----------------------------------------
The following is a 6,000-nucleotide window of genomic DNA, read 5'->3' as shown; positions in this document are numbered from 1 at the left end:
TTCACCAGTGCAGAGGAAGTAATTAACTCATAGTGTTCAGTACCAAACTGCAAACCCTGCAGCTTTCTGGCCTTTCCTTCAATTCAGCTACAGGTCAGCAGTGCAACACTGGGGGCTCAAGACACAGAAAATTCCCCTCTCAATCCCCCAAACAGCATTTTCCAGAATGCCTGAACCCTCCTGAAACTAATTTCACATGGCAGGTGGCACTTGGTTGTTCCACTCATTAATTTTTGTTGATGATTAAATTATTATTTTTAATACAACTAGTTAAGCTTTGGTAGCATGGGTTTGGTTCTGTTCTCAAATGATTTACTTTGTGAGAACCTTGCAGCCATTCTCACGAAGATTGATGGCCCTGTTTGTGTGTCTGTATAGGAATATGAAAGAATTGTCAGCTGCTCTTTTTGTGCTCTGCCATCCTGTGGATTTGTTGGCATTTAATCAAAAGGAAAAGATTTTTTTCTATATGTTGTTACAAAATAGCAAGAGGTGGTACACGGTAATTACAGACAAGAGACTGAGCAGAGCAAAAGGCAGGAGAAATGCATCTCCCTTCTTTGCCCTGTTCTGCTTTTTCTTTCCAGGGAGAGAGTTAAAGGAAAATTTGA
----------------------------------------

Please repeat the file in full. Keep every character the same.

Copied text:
The following is a 6,000-nucleotide window of genomic DNA, read 5'->3' as shown; positions in this document are numbered from 1 at the left end:
TTCACCAGTGCAGAGGAAGTAATTAACTCATAGTGTTCAGTACCAAACTGCAAACCCTGCAGCTTTCTGGCCTTTCCTTCAATTCAGCTACAGGTCAGCAGTGCAACACTGGGGGCTCAAGACACAGAAAATTCCCCTCTCAATCCCCCAAACAGCATTTTCCAGAATGCCTGAACCCTCCTGAAACTAATTTCACATGGCAGGTGGCACTTGGTTGTTCCACTCATTAATTTTTGTTGATGATTAAATTATTATTTTTAATACAACTAGTTAAGCTTTGGTAGCATGGGTTTGGTTCTGTTCTCAAATGATTTACTTTGTGAGAACCTTGCAGCCATTCTCACGAAGATTGATGGCCCTGTTTGTGTGTCTGTATAGGAATATGAAAGAATTGTCAGCTGCTCTTTTTGTGCTCTGCCATCCTGTGGATTTGTTGGCATTTAATCAAAAGGAAAAGATTTTTTTCTATATGTTGTTACAAAATAGCAAGAGGTGGTACACGGTAATTACAGACAAGAGACTGAGCAGAGCAAAAGGCAGGAGAAATGCATCTCCCTTCTTTGCCCTGTTCTGCTTTTTCTTTCCAGGGAGAGAGTTAAAGGAAAATTTGA